And I conclude this blog entry with some of the last words of the Bible, written by John, the disciple Jesus loved, who ended the Revelation God gave him like this:

He who testifies to these things says, “Yes, I am coming soon”. Amen, come Lord Jesus.” (Revelation 22)


Blessings, Torben


erasing hell review

I promised to write a review of Francis Chan’s book Erasing Hell. I shall keep my promise, even though I don’t feel like writing about it. I just returned from a trip to Nigeria, where I had the privilege of speaking to approximately 80 pastors and leaders in two different leadership conferences about Christ-formed Leadership. I greatly enjoyed this second trip to the wonderful country of Nigeria, and I couldn’t help but noticing the difference between the Nigerian believers’ attitude towards the Word of God compared to the climate we have in many evangelical circles in the Western world today, which makes Love Wins a book that can confuse people and cause many believers to start believing things they  wouldn’t believe if they knew their Bibles very well.

The Nigerians we met love God, know and understand the importance of encountering God – through his Word, through him speaking directly to them, through nature, through whatever..! But they understand a piece of truth that so many have lost in 2011: God will never ever reveal something or speak something that will contradict what’s already written in the Bible! We are all called to be like the Bereans in Acts 17:11 who searched the Scriptures, and examined what Paul was saying to them to see if it was true or not.

I loved that the Nigerian pastors and leaders kept asking us questions from the Bible. I loved that they would ask questions when we taught something that seemed to contradict what they know from the Bible. And I loved that they were open and teachable to allow God’s Spirit to show them new realities, truths and bring them to a greater degree of freedom.

Enough about the Nigerian believers, and back to Francis Chan’s book. I guess there is not that much to say. It’s a good, short, well-written book that clearly spells out what the Bible teaches about Heaven, Hell and the Fate of Every Person Who Ever Lived. Chan writes from a position of humility. He is not out to attack anyone who might disagree with him. He is not on a crusade to hurt anyone. But he loves God enough and respects his authority to allow him to have the final say about what will happen eternally with people on Planet Earth, he is the creator of all things and all people after all. Chan writes with pain about the many people who will end up in Hell. Chan echoes the pain of C. S. Lewis who wrote this in The Problem of Pain:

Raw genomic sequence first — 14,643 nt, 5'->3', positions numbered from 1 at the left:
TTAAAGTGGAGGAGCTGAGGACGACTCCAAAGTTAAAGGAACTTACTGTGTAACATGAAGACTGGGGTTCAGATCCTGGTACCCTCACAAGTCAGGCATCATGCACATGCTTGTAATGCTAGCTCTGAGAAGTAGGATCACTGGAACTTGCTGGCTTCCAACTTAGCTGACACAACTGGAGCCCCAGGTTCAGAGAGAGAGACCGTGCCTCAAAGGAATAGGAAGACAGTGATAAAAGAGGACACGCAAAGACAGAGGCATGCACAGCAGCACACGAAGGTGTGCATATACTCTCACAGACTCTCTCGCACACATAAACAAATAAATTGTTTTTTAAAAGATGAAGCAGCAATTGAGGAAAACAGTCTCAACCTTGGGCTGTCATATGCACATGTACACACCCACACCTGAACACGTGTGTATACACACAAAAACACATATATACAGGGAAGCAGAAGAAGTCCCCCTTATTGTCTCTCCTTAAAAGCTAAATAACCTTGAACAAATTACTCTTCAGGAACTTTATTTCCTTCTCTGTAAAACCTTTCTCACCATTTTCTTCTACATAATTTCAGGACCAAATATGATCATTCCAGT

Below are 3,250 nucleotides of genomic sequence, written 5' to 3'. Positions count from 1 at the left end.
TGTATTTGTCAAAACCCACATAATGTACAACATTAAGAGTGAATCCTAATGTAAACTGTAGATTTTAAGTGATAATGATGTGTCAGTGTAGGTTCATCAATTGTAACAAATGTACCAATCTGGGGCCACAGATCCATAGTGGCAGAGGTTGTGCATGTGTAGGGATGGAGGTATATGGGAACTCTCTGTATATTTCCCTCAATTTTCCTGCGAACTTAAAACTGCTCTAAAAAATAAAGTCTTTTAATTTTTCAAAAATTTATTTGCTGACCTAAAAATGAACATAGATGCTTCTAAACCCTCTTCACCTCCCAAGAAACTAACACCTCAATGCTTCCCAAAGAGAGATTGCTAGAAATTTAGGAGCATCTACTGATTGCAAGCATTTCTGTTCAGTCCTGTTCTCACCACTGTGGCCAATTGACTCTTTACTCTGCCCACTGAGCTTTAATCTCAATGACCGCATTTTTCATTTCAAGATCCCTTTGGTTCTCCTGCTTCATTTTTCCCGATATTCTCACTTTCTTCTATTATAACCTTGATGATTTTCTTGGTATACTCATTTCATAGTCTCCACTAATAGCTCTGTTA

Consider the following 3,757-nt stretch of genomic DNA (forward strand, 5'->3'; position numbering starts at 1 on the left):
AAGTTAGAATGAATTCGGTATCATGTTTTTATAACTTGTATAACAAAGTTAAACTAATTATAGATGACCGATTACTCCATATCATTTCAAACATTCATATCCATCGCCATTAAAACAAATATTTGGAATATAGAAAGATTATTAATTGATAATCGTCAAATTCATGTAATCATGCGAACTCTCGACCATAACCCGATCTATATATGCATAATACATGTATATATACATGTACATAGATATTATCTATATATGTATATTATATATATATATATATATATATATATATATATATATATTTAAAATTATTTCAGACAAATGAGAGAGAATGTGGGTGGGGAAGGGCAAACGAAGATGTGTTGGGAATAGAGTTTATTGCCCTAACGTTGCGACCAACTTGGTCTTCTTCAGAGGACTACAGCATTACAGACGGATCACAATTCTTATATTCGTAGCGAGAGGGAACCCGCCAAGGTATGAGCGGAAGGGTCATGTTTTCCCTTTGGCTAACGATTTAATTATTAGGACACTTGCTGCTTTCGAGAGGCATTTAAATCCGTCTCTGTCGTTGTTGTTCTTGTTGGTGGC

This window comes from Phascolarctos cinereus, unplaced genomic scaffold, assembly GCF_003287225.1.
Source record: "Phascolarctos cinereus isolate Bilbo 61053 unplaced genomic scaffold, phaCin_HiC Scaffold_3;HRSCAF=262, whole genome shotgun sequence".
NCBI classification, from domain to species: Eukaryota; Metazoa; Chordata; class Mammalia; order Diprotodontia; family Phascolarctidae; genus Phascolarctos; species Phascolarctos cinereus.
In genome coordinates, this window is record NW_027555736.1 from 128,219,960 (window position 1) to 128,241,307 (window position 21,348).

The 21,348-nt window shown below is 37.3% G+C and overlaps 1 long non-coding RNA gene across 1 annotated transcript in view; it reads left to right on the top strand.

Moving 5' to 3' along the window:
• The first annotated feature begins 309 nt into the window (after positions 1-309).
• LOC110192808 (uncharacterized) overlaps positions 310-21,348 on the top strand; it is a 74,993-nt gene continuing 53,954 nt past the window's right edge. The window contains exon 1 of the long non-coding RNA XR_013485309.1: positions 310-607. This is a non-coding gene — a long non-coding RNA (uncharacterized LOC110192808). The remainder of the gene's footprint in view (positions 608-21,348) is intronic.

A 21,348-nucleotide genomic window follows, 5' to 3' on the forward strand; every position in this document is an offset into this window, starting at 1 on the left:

There is no doctrine which I would more willingly remove from Christianity than this (the doctrine of Hell), if it lay in my power. But it has the full support of Scripture and, specially, of our Lord’s own words

I share his pain. And so does every other soft-hearted believer. No-one, if they truly know Jesus Christ, will rejoice in the fact that evil will have eternal consequences. It’s by no means a pleasant thought. In fact it’s tremendously unsettling, but as Francis Chan keeps saying in Erasing Hell: we simply cannot afford to be wrong about what we believe about Heaven and Hell and who will end up where. We have to ask God, and we have to be open to listen to his revelation about those realities. And then we are to go and be the vessels that Jesus will love people through and bring them to himself. Not just for salvation, even though that’s obviously the main point of this book, but also for Life – life today, and life forever more!

I appreciate Francis Chan’s effort to write this book in a humble, pastoral way. He obviously cares for people. I felt cared for and pastored through reading it.

I pray that we as believers will see more of the truth of who God is, and what he has done for all people. Jesus hung on the cross and cried out: “It is finished!”. It is finished. Salvation is available. And Jesus wants to tell other people about this miracle through us. The Great Commission (Matthew 28:18-20) is not something for us as believers to do. It’s something Jesus is doing through us.

And as I was finishing up reading Erasing Hell, I was, once again, reminded of the verse from Romans 2:14 that talks about that it is the kindness of God that leads us to repentance. God’s kindness. Not his wrath. Not his judgment. I hope that’s what people see when they look at my life. The kindness of God.

I definitely saw kindness in Francis Chan’s book Erasing Hell despite the difficult nature of the topics discussed in the book.

Blessings, Torben